Friday, March 6, 2009

Thailand Culture

Every group of people has rules and it is no different under Thailand culture. One rule that comes from the Thailand culture is that you should not touch someone's head. This should be an easy rule to follow since Westerners do not go down the street touching people's heads. It should be noted that you should not throw something over a Thai's head. The only exception to these rules is that an older person is allowed to touch the head of a younger person. Foreigners should not do this since it could be misinterpreted.

It is stated in one of the guide books that one of the rules in Thailand culture that you should never wear shorts. This is not true. Thais do wear shorts. It is a very hot climate and it would be crazy if you could not wear shorts. What is true is that you should not wear shorts in a Thai Buddhist temple. As a foreigner, you would probably be allowed into the temple with shorts, but as a sign of respect, you should wear pants in Thai temple.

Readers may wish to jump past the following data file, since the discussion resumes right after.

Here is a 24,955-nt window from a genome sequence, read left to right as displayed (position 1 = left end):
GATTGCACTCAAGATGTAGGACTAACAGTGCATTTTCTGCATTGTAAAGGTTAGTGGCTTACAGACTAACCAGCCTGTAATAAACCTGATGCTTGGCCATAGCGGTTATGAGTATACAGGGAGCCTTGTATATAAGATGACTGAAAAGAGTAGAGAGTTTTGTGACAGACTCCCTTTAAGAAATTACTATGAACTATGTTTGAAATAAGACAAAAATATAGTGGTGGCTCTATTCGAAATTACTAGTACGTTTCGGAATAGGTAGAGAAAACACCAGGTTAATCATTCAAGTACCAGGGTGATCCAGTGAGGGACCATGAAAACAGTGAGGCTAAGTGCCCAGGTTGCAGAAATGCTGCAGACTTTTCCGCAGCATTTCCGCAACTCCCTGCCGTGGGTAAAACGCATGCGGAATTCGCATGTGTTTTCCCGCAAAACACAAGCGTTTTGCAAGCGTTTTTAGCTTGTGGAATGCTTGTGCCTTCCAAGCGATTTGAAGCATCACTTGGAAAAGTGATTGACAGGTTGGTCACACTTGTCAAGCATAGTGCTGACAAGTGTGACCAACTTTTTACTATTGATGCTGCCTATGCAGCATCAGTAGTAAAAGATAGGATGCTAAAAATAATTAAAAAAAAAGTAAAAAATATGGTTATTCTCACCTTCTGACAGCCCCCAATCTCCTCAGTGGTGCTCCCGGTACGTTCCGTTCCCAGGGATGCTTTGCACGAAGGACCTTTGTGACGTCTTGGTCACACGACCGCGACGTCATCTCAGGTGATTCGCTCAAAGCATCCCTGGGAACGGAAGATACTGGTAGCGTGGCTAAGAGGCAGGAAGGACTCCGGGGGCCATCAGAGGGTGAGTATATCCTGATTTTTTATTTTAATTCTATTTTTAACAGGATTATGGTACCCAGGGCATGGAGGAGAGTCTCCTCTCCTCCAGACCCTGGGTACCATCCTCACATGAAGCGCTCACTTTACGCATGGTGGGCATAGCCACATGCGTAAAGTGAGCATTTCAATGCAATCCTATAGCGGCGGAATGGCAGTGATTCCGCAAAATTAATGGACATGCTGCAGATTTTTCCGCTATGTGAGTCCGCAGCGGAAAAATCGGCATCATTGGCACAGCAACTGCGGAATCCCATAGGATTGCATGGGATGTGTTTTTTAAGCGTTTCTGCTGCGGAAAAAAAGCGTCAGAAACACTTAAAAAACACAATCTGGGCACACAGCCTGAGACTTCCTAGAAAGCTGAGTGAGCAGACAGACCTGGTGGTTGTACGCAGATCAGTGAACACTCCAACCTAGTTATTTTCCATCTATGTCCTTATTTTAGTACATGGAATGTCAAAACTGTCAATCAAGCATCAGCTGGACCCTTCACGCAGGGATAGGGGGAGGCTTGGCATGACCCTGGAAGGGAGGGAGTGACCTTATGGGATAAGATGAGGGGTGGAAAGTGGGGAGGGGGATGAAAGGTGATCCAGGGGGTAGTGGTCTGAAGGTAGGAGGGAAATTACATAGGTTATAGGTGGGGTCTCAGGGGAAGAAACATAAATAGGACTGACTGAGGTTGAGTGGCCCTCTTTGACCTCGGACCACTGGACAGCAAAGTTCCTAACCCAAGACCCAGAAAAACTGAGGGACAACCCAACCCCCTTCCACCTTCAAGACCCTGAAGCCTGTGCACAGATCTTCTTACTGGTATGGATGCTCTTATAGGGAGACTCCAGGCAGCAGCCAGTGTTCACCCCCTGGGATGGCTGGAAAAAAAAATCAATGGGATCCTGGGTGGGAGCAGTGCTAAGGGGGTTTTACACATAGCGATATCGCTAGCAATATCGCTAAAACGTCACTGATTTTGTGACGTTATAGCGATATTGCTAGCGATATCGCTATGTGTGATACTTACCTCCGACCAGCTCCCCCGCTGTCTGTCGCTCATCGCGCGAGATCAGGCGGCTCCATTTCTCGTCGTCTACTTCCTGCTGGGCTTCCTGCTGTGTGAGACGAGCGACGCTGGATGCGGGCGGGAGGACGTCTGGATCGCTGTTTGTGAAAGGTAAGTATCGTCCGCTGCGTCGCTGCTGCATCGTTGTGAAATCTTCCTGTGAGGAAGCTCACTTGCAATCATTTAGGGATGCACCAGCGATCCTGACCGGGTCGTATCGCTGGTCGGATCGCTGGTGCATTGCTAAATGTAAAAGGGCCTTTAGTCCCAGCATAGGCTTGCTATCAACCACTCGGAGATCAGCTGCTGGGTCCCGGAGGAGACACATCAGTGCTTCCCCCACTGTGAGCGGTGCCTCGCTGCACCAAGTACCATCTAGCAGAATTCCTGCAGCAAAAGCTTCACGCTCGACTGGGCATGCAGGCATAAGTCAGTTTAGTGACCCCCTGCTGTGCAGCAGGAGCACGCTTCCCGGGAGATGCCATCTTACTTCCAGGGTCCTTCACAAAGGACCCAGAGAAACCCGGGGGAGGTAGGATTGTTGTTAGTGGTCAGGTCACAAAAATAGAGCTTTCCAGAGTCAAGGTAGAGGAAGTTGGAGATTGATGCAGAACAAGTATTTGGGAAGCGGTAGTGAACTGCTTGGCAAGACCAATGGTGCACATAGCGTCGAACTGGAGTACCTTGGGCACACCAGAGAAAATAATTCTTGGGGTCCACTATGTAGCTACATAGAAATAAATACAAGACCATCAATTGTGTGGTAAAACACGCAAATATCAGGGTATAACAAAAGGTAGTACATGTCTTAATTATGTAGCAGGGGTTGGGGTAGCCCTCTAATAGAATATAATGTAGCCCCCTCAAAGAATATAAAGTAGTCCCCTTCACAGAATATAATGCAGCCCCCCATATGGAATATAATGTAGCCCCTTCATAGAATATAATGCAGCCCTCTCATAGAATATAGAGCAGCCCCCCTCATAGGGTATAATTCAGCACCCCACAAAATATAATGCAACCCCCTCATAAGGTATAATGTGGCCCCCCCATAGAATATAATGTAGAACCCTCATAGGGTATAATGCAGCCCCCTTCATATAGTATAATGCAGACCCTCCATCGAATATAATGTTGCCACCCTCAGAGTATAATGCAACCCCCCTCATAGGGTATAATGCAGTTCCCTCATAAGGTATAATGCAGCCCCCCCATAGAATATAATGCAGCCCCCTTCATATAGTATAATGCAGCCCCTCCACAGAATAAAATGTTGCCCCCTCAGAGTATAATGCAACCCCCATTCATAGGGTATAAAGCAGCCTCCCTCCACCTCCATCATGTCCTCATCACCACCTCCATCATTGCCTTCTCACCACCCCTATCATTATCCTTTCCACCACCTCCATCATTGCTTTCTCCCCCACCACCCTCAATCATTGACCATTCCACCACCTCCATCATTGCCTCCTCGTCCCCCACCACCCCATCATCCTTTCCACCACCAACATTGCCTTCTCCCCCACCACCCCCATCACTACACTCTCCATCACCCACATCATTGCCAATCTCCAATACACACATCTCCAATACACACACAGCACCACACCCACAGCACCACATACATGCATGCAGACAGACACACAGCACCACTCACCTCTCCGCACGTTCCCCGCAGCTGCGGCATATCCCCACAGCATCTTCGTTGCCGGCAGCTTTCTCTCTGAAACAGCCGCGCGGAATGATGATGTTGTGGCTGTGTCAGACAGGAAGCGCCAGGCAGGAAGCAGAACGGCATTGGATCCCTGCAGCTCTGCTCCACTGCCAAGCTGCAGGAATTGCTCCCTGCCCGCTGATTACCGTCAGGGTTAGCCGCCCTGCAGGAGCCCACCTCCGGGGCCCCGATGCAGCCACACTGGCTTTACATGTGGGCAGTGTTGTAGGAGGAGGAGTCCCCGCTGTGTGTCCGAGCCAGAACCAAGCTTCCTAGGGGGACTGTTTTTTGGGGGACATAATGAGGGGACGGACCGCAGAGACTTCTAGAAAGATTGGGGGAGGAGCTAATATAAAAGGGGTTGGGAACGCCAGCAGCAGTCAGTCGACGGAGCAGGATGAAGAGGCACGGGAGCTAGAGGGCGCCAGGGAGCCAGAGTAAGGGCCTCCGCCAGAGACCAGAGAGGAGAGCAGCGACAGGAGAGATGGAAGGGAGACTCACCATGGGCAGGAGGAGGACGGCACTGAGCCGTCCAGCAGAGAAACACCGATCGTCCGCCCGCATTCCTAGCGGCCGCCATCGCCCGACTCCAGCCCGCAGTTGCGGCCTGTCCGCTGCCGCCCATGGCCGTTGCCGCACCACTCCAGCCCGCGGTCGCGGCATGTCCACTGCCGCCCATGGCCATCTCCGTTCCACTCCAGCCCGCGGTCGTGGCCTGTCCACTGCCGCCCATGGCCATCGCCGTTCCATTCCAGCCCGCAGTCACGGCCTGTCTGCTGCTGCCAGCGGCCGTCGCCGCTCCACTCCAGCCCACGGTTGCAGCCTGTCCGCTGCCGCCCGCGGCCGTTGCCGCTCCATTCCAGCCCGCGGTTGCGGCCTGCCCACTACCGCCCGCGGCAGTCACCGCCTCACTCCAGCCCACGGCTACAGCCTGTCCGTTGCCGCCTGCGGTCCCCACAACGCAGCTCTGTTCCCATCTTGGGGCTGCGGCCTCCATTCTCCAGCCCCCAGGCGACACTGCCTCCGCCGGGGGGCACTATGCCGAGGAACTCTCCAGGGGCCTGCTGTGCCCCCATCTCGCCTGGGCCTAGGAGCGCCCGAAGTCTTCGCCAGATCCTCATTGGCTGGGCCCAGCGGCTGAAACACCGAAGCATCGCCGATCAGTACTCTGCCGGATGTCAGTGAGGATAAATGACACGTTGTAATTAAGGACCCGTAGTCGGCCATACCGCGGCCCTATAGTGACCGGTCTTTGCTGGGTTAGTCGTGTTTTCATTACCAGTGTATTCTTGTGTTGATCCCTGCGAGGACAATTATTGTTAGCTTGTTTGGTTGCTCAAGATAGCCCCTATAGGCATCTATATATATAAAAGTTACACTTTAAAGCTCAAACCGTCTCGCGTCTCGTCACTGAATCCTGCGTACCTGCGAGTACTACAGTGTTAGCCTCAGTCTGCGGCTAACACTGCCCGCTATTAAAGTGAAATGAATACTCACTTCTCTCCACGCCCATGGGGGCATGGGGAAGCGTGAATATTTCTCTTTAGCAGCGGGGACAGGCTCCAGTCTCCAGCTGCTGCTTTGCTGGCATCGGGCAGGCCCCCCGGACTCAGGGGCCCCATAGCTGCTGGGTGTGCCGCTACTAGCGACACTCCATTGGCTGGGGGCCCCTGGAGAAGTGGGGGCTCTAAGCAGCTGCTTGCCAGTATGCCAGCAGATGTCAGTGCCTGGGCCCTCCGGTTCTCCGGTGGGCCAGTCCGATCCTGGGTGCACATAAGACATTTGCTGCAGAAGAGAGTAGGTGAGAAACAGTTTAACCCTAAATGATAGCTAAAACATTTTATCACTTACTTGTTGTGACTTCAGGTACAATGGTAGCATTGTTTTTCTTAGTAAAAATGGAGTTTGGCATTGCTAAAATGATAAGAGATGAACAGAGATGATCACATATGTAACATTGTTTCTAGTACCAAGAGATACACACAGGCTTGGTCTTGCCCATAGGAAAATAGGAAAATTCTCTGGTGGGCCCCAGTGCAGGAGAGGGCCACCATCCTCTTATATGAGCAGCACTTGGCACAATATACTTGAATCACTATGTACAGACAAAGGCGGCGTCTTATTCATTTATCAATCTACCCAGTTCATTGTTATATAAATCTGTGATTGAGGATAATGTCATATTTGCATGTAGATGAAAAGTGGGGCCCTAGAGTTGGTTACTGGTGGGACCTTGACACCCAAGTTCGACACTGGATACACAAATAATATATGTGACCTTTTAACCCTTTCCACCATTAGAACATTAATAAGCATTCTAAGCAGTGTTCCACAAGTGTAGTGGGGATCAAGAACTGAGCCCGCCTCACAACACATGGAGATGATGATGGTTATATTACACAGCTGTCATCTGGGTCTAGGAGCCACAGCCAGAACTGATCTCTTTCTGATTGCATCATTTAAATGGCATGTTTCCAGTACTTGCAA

Another Thailand culture rule is that no matter where you are in public, you should stop when you hear the Thai national anthem. They play the national anthem every day at 8 am and 6 pm. When you hear the national anthem, you stop and then when the anthem ends, you are allowed to move again. It is a sign of respect that you stop for the anthem and some Thais will thank you for doing so. It is only about 2 minutes and it is not much of a sacrifice of your time.

One of the most important rules in Thailand culture is that you do not say bad things about the King or the Royal Family. You may feel like saying that the Crown Prince looks like Herman Munster's grandson or Jabba the Hutt's cousin. You will just have to keep those thoughts to yourself. You may think that the King looks like a nerd; you will just have to keep that thought to yourself. You should not talk to Thais about the King since they could misinterpret what you say.

This is not just a Thailand culture rule; it is the law. It is against the law to say bad things about the King. It is called the lese majeste law. It should be noted that no foreigner has ever been arrested for saying bad things about the king. Thai politicians usually use this law against their opponents to smear them.